MCAS MIRAMAR, Calif. --- Marine Fighter Attack Squadron (VMFA) 314, Marine Air Group 11, 3rd Marine Aircraft Wing conducted an F-35C expeditionary operations demonstration at Marine Corps Air Ground Combat Center (MCAGCC) Twentynine Palms, Calif., Dec. 3, 2020.

The demonstration spanned over 1000 miles and the aircraft was refueled and loaded with ordnance within a half hour. It was also the first time that an F-35C executed an arrested landing on a shortened airfield utilizing the M-31 arresting gear, demonstrating the F-35C’s unique capabilities and displaying the Marine Corps extended flexibility in combat operations. “We may be called upon to execute expeditionary air base operations in accordance with the Commandant’s planning guidance,” said U.S. Marine Maj. Robert “Murphy” Ahern, the lead pilot for the VMFA-314 demonstration, “and this is something that hasn’t been done yet with the F-35C so we wanted to demonstrate it.”

Marine Aerial Refueler Transport Squadron (VMGR) 352 transported ordnance, fuel, and VMFA-314 ordnance Marines in a KC-130J from Marine Corps Air Station (MCAS) Miramar to MCAGCC Twentynine Palms, approximately 200 miles away. The section of F-35C’s then flew to MCAGCC Twentynine Palms where they executed arrested landings utilizing the M-31 expeditionary arresting gear, which is designed for aircraft carrier use but can be set up at an airfield of opportunity – from an island in the middle of the ocean to a remote airfield in the desert. “The M-31 expeditionary arresting gear,” said Ahern “is designed to be set up anywhere, essentially bolting to the ground.

Upon landing, the two F-35Cs taxied off the runway to a refueling area where they were simultaneously refueled and loaded with ordnance by personnel flown in on a KC-130J from VMGR-352. The F-35Cs then took off to a Yuma, Ariz. training range to employ the ordnance and returned to MCAS Miramar, successfully completing the demonstration. “None of this would’ve happened without the expertise of the ordnance team,” said Ahern. 3rd MAW continues to “Fix, Fly and Fight” as the Marine Corps’ largest aircraft wing, and remains combat ready, deployable on short notice, and lethal when called into action.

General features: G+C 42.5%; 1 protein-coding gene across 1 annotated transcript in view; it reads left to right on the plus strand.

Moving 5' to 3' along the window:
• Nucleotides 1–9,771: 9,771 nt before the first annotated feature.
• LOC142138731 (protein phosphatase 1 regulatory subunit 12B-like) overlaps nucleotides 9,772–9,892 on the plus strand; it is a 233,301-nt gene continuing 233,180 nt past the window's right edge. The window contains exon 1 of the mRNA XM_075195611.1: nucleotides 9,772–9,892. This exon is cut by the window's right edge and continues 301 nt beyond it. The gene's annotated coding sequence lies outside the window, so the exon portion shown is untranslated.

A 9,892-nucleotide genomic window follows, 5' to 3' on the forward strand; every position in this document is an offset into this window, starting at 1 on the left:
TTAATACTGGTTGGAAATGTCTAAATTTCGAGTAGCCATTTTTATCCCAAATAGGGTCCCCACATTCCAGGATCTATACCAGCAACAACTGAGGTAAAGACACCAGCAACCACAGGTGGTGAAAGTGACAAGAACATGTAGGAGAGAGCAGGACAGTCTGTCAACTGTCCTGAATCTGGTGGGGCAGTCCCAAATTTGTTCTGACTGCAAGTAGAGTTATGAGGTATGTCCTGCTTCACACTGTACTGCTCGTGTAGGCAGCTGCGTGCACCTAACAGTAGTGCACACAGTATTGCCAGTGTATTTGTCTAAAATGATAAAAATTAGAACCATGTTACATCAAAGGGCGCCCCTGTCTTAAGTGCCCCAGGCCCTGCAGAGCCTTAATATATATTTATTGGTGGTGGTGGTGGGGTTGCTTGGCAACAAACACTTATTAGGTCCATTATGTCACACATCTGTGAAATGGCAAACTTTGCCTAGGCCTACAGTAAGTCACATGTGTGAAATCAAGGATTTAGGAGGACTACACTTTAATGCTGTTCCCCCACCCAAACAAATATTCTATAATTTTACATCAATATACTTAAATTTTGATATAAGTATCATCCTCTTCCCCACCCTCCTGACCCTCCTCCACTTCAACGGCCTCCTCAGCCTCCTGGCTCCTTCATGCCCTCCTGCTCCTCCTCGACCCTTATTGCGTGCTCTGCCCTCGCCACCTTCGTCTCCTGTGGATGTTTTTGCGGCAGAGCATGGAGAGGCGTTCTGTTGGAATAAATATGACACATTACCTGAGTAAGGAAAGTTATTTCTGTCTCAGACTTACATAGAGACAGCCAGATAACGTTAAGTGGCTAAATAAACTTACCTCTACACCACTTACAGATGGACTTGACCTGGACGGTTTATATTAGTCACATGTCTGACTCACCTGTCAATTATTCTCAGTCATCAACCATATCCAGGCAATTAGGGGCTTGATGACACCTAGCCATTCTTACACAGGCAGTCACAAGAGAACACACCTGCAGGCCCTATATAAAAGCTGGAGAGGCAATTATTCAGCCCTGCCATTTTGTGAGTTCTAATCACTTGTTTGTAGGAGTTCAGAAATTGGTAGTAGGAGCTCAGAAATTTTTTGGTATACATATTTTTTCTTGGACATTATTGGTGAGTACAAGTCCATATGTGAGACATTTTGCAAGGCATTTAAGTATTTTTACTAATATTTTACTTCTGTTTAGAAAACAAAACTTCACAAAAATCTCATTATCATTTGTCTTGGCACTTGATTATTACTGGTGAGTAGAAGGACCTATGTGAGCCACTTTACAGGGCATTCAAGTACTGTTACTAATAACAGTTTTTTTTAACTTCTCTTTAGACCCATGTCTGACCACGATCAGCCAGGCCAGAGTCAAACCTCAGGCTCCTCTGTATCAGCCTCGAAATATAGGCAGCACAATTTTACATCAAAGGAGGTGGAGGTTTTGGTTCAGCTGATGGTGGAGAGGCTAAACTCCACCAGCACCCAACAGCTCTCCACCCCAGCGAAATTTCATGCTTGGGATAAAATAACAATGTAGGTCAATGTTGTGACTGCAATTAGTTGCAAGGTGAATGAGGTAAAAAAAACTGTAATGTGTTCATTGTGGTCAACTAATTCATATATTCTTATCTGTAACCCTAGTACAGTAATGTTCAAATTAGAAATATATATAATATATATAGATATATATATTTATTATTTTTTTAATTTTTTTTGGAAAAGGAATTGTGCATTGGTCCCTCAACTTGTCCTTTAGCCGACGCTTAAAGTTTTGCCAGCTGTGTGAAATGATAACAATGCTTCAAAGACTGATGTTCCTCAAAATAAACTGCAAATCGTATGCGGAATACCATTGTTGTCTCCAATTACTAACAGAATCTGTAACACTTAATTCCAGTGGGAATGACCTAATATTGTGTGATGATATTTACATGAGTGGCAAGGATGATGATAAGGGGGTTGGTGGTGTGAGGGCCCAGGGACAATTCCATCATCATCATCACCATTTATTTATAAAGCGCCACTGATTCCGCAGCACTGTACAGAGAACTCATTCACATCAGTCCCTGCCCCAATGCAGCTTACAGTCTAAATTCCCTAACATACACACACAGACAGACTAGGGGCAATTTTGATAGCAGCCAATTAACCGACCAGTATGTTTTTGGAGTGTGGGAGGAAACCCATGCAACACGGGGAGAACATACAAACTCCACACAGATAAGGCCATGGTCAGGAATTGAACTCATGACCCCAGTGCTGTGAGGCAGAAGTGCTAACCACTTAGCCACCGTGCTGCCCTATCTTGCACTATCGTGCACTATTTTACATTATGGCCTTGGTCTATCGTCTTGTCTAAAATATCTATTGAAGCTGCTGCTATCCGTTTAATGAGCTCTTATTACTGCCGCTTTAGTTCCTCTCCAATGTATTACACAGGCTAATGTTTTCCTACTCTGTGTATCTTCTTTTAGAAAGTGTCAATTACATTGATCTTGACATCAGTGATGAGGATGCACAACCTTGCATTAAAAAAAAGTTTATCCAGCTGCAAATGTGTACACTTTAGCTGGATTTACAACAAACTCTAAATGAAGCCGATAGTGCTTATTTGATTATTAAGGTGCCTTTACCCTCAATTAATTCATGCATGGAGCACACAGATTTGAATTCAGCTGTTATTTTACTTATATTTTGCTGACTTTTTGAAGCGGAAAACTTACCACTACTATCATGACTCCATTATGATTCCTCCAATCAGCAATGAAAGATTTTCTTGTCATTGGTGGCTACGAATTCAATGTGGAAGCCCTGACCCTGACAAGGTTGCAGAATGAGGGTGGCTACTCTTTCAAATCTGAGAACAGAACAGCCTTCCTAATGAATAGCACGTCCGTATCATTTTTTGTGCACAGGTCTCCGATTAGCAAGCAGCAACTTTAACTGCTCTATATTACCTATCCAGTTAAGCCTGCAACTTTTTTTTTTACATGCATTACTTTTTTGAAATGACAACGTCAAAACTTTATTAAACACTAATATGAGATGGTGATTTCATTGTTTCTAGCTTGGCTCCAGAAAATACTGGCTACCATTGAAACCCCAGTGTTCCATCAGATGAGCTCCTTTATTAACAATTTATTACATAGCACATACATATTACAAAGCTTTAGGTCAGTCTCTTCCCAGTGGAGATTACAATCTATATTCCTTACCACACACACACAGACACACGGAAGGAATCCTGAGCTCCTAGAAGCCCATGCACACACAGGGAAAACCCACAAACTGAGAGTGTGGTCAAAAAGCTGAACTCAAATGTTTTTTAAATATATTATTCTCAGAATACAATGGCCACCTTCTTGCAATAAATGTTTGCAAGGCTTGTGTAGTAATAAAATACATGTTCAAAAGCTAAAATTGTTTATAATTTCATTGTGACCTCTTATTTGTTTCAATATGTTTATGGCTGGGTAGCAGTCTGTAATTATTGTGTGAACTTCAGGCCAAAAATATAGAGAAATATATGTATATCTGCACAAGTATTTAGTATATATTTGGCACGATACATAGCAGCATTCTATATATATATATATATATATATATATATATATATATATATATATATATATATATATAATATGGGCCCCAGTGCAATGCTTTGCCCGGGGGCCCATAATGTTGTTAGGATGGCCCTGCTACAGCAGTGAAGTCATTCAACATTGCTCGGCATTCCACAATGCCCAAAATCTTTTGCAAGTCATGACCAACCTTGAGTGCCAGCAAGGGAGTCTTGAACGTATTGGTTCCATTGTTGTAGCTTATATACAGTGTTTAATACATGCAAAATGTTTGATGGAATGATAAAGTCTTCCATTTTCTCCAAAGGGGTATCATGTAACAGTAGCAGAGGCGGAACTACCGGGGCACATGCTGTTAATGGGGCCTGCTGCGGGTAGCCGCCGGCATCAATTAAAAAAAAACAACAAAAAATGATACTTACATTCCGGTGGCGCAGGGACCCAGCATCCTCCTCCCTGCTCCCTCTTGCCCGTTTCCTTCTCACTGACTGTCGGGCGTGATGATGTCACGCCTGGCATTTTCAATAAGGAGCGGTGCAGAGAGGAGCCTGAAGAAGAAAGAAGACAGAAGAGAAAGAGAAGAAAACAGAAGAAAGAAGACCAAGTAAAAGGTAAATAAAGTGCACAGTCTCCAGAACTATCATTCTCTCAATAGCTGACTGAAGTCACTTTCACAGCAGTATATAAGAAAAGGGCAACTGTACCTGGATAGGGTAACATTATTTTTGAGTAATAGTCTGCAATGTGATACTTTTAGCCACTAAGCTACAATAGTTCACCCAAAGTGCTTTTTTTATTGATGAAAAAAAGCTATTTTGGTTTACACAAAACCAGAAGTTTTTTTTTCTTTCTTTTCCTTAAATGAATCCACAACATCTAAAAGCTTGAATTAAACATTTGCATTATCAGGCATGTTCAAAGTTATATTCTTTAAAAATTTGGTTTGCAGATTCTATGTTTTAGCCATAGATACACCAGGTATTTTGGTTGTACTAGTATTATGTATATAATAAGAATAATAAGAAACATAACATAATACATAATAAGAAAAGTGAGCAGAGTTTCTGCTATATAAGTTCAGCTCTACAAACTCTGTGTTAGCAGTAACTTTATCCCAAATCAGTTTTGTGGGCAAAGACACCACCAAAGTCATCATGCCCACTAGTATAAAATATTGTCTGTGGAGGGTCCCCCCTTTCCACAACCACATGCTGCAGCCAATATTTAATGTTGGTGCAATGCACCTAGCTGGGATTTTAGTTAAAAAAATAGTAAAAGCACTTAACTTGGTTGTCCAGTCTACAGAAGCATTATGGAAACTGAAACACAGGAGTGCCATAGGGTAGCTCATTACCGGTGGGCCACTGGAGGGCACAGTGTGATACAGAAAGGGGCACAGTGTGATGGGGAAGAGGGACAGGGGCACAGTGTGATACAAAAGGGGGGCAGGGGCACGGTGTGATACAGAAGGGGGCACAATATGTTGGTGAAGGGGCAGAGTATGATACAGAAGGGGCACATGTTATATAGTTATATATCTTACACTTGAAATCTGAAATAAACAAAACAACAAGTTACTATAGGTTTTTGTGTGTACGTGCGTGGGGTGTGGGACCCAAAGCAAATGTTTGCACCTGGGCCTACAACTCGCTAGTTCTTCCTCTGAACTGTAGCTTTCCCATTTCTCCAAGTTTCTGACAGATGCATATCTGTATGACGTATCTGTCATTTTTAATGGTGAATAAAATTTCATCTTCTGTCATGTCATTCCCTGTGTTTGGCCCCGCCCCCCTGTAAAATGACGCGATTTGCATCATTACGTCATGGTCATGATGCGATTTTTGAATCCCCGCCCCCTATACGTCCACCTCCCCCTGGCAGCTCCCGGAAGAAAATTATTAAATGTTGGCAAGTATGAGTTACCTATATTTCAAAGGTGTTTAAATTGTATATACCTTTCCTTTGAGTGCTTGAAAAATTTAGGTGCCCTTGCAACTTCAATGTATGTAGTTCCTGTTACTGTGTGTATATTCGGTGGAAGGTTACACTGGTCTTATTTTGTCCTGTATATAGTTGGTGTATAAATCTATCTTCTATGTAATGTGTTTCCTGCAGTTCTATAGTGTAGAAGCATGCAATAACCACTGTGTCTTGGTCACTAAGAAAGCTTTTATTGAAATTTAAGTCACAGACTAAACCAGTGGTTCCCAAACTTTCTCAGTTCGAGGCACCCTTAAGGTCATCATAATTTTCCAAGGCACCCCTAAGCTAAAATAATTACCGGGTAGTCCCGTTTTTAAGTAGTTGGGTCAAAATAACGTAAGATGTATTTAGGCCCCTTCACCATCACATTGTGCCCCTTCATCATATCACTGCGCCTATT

https://www.defense-aerospace.com/artic ... unway.html



Lay a couple of slabs and some mat and you're done. Another reason to love F-35C, just got to launch them short too. A straight bit of road would probably do.

You don't even have to put carriers in the front to get effects.
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Unread post10 Dec 2020, 05:36

ASLO (yes I know) here: mit links to photies:
https://www.3rdmaw.marines.mil/News/Art ... c-history/

https://www.dvidshub.net/image/6445840/ ... es-history JPGs
&
https://www.dvidshub.net/image/6446013/ ... es-history JPGs

https://www.dvidshub.net/download/image/6446029 (640Kb JPG) attached below cropped & resized
&
https://www.dvidshub.net/download/image/6446033 (600Kb JPG) etc.
"Photo by Cpl. Leilani Cervantes 3rd Marine Aircraft Wing  
U.S. Marines with Marine Fighter Attack Squadron 314 and Marine Aerial Refueler Transport Squadron 352, Marine Aircraft Group 11, 3rd Marine Aircraft Wing, conduct a new expeditionary landing demonstration with M-31 arresting gear Interim Flight Clearance (IFC), on Marine Corps Air Ground Combat Center Twentynine Palms, Calif., Dec. 3rd, 2020. This new capability allows the F-35C Lightning II to land on smaller runways anywhere in the world and ensures extended flexibility in combat operations. (U.S. Marine Corps photo by Cpl. Cervantes, Leilani"
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Last edited by spazsinbad on 10 Dec 2020, 06:12, edited 4 times in total.
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Unread post10 Dec 2020, 05:43

Its not aircraft loads or platforms that would be the limiting factors. Its runways. Take away Korea & Japan, where are the launch platforms going to come from?